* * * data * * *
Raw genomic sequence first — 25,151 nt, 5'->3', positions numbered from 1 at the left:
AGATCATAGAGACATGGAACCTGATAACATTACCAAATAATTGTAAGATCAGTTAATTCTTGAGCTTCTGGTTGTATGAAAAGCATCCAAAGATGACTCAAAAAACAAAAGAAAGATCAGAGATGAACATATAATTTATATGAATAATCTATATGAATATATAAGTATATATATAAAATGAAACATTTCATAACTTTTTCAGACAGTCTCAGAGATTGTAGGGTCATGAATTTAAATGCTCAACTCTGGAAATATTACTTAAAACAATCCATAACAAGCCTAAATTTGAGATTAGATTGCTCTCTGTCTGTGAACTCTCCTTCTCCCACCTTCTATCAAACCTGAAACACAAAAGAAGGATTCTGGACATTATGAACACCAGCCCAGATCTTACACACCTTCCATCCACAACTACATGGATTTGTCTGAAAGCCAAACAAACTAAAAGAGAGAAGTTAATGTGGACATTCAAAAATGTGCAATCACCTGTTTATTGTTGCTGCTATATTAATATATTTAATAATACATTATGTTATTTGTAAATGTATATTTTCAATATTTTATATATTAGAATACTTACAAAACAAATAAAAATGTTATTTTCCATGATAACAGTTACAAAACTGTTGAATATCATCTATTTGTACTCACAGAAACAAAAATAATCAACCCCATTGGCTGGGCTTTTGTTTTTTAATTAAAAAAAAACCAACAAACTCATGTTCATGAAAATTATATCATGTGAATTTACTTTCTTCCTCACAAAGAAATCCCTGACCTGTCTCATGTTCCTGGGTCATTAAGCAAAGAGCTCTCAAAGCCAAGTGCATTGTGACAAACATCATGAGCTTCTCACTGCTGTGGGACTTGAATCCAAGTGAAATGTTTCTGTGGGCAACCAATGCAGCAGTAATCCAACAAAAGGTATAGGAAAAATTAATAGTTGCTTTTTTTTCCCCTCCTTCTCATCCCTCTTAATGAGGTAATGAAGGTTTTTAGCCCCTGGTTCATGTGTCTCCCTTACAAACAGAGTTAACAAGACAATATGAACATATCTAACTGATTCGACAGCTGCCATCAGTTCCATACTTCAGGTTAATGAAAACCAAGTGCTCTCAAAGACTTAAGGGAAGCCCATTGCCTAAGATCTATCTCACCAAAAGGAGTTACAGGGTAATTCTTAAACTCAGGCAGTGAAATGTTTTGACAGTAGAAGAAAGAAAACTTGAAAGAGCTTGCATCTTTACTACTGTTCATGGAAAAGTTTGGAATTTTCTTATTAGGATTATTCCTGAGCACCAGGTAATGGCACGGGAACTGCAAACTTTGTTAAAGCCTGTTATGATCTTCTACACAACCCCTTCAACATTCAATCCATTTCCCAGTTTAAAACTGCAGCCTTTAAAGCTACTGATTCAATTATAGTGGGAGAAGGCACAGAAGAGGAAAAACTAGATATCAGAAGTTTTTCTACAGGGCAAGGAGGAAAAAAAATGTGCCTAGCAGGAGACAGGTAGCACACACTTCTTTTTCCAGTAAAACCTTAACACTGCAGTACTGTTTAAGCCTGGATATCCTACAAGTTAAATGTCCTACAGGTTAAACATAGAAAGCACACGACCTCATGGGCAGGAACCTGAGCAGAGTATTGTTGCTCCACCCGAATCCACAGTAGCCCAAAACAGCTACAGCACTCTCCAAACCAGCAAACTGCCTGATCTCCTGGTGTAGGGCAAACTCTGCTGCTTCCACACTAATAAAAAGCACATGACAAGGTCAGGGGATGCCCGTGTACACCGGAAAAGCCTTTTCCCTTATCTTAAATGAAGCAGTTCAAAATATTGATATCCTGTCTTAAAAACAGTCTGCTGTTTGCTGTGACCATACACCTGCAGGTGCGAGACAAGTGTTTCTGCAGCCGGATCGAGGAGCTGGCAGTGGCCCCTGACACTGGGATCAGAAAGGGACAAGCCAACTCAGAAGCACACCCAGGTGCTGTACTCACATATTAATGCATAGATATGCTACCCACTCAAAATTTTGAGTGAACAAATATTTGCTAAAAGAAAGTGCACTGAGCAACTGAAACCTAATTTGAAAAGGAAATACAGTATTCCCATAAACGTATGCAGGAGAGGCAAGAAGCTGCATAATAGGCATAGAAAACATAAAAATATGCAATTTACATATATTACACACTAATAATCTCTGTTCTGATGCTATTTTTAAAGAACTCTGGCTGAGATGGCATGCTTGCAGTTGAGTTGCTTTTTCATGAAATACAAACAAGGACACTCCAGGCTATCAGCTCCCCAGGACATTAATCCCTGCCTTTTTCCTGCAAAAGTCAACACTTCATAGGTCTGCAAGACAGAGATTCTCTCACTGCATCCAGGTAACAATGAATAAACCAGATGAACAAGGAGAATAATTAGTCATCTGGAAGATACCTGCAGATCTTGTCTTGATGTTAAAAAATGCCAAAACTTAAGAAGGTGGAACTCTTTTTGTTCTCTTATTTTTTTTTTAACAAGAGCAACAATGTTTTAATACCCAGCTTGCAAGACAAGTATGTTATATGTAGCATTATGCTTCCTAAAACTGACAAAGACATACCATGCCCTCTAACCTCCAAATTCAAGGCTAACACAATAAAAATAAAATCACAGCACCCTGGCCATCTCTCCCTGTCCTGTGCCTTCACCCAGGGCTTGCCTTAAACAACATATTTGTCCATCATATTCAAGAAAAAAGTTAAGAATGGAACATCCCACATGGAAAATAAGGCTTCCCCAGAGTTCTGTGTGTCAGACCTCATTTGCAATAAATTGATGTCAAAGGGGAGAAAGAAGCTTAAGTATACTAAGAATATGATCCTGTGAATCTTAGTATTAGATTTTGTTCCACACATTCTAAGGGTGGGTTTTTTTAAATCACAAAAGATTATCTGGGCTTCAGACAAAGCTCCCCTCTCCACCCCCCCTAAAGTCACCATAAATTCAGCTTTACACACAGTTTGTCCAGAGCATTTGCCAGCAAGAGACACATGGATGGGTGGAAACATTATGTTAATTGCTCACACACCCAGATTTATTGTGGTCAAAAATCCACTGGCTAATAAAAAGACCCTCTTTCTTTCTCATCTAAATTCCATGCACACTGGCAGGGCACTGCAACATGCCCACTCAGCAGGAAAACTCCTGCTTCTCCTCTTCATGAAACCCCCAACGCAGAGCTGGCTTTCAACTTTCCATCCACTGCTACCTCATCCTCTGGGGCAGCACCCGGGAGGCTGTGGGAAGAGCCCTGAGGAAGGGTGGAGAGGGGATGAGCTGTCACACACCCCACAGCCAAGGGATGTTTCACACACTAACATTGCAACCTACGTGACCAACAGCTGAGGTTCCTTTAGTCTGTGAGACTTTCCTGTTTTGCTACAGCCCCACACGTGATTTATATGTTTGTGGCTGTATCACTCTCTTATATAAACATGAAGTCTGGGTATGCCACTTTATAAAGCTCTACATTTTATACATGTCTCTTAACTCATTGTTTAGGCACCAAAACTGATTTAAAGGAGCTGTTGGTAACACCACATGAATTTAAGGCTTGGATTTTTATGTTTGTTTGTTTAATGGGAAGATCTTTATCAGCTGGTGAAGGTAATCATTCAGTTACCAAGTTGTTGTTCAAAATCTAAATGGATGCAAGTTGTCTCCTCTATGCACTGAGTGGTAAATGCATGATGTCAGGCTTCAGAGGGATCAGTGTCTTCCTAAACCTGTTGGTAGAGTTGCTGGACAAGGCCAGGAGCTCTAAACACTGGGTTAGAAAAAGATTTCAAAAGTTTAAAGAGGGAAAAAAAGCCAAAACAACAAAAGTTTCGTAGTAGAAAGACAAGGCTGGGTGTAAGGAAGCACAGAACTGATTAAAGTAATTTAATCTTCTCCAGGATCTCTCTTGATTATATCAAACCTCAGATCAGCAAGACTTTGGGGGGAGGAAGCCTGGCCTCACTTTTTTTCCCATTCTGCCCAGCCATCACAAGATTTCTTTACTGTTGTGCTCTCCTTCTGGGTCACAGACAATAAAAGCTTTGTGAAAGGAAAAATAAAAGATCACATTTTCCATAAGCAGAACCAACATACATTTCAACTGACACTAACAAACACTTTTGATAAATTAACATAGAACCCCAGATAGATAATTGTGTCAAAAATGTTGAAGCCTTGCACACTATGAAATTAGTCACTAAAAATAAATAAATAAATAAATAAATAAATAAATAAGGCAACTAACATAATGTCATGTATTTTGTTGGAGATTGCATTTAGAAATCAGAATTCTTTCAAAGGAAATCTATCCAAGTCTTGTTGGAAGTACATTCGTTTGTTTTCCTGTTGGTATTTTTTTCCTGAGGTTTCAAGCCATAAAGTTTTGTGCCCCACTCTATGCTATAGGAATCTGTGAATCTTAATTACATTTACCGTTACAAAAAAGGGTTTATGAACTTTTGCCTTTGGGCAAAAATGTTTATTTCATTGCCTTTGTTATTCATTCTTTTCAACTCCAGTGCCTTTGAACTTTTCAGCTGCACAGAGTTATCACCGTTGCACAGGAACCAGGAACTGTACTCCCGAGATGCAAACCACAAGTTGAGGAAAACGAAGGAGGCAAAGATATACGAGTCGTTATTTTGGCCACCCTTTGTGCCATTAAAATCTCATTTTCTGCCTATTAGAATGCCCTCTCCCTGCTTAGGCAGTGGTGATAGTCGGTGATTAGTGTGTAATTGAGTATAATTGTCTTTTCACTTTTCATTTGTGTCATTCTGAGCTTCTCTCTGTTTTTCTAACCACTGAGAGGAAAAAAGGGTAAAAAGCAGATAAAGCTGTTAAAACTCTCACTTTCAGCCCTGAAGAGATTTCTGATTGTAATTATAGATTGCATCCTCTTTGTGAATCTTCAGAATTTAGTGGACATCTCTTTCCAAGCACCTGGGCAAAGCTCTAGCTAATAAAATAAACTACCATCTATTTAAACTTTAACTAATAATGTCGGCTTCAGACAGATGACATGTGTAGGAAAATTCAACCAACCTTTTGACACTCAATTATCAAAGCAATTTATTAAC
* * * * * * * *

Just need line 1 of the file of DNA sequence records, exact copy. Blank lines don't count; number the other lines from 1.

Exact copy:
Raw genomic sequence first — 25,151 nt, 5'->3', positions numbered from 1 at the left: